Sunday, October 23, 2016

Hail Britannic! 2.0

Shipwrecked 'Titanic 2' Could Become Divers' Paradise Theme Park
A Greek diving club owner says it is his dream to set up the commercial venture

The story is about the wreck of RMS Titanic's younger sister ship, HMHS Britannic.

Five years ago, I wrote a post about Britannic on my old blog (see after the jump). That post now has over 17,000 page views and is my second most-cited post. I like to think it's because I pointed out some similarities between Jacques Cousteau's documentary about Britannic and James Cameron's movie script for Titanic for the first time. But really, I think it was just people clicking on the gorgeous graphic which I cannot now even attribute correctly.

In any case, you can now re-watch Cousteau's original documentary here.


Hail Britannic!

It's pretty cool when you realize that the germ of something became something bigger.

I watched Calypso's Search for the Britannic, an episode from The Jacques Cousteau Odyssey. The feature dates from 1977 and tells the story of Cousteau's successful 1975 search for the sunken ship Britannic off the coast of Greece.

HMHS Britannic was built during that brief window of time between the sinking of her older sister Titanic and the First World War. She was launched without fanfare. One disgruntled ship worker said of her: "They just built her and threw her out there."

Britannic was fitted-out with all the features intended to avoid her older sister's fate: double-hulls; water-tight bulkheads which rose to B deck, and of course there were ample lifeboats. Intended to replace Titanic as a luxury trans-Atlantic liner, HMHS Britannic was instead pressed into service as a hospital ship and was sunk by a submerged mine just two years after her launch in 1914.

The remarkable thing about the old TV episode is how it foreshadowed James Cameron's Titanic. Cousteau located one of her few remaining survivors, Sheila Mitchell (then 86 years old), flew her to the Calypso hovered over the wreck, plied her memories of the sinking and then took her down in a submersible to see the wreck -- one last time -- just like fictional character Rose Dawson in Titanic. I seriously wonder whether Cameron watched or was inspired by this 1977 televised episode.

I also couldn't help but marvel at the man Cousteau himself. At age 65, he dons helium-oxygen-filled scuba tanks and freely descends to over 300 feet to explore the wreck--for 9 minutes. The hour long episode (available on Netflix) is as much a lessen on deep-sea scuba diving as it is on the Britannic. Growing up, Cousteau was a hero in our family, no doubt due to my dad's love of scuba diving which I wrote about here.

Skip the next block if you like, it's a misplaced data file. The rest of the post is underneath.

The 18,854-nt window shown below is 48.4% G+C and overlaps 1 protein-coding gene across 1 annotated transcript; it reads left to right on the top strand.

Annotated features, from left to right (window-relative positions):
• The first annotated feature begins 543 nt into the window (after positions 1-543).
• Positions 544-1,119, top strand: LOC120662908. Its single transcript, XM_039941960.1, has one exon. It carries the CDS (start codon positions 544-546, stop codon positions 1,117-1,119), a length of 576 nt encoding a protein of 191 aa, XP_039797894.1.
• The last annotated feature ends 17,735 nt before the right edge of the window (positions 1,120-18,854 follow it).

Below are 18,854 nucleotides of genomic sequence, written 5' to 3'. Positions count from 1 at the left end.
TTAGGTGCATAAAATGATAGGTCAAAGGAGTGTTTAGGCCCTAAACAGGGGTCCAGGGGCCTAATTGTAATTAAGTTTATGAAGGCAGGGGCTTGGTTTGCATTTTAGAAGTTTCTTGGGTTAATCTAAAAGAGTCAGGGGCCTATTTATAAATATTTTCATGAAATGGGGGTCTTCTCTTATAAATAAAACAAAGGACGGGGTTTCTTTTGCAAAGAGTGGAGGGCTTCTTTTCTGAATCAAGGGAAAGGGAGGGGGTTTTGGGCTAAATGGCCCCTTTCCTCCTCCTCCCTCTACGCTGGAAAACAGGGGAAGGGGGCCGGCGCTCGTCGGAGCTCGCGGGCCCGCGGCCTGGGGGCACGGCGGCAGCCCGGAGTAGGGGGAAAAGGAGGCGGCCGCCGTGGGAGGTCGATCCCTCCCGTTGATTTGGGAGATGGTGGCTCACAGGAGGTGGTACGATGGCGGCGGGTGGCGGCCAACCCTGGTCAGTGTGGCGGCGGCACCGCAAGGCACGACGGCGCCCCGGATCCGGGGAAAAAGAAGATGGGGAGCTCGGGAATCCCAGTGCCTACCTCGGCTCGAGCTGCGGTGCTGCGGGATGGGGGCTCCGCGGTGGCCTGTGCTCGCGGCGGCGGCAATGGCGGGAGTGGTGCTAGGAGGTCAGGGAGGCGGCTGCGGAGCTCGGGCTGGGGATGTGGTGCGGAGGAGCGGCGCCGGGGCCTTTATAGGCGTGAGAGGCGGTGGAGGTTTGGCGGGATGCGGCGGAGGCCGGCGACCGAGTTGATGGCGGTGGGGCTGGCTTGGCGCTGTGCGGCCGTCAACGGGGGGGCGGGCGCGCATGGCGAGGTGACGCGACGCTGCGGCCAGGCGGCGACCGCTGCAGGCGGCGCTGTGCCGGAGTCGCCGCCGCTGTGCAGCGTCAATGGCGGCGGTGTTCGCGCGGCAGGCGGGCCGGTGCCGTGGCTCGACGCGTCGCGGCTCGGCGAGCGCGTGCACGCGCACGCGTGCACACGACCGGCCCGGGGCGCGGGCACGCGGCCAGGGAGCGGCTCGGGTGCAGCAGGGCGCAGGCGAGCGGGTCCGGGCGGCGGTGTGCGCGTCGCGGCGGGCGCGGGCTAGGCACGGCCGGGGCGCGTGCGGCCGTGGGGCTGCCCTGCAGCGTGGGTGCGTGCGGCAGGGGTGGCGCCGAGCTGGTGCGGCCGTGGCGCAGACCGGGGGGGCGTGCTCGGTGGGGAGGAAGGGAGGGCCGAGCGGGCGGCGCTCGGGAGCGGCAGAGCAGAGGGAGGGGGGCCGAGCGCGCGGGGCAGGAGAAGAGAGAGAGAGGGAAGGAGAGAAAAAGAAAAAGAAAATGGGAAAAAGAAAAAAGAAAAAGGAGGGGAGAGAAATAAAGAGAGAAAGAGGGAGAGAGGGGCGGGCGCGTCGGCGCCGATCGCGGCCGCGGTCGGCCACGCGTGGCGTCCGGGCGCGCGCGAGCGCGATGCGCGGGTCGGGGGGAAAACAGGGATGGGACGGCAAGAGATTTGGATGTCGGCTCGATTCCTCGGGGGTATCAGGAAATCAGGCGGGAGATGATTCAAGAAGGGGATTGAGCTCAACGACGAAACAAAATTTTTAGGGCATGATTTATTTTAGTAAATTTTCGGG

[added: a cool website on the HMHS Britannic: link]


chickelit said...

Britannic went down nose first so fast that her still-spinning propeller blades chopped survivors to pieces.

edutcher said...

That's why the Navy tells people get off fast and get as far away as possible.

PS I remember the instance of a Diversity Hire at Annapolis who stuck at the rail. Anyone else would have been washed out. There were a lot of old salts from both World Wars who remembered Chiefs standing by the rail in such instances with a .45, ready to shoot anybody who did that.

PPS IIRC many of the people killed by the blades were incapable of getting out of the way, being already incapacitated.

Trooper York said...

Great post Chickie.

Trooper York said...

On the stupid reality show "Below Deck" they recently had a situation where these two drunk tourists fell off a banana boat towing them and the idiot behind the wheel of the main boat almost ran them over.

Boats are very dangerous. Especailly small boats. I used to be on the water every weekend in the summer int the 1960's and 1970's and we saw a bunch of accidents. People are just so over confident about running a boat. Tragedies waiting to happen.

William said...

I have an idea for tv series, kind of a cross between Titanic and Love Boat. I'd call the series Lusitania. Every week a different couple of star crossed lovers would meet and fall in love. Then the boat gets torpedoed. Sometimes, they survive and sometimes they drown. Sometimes one, sometime both. Lots of dramatic possibilities and career opportunities for beloved, aging stars. Who wouldn't want to see Madonna turning blue in the icy waters of the North Atlantic?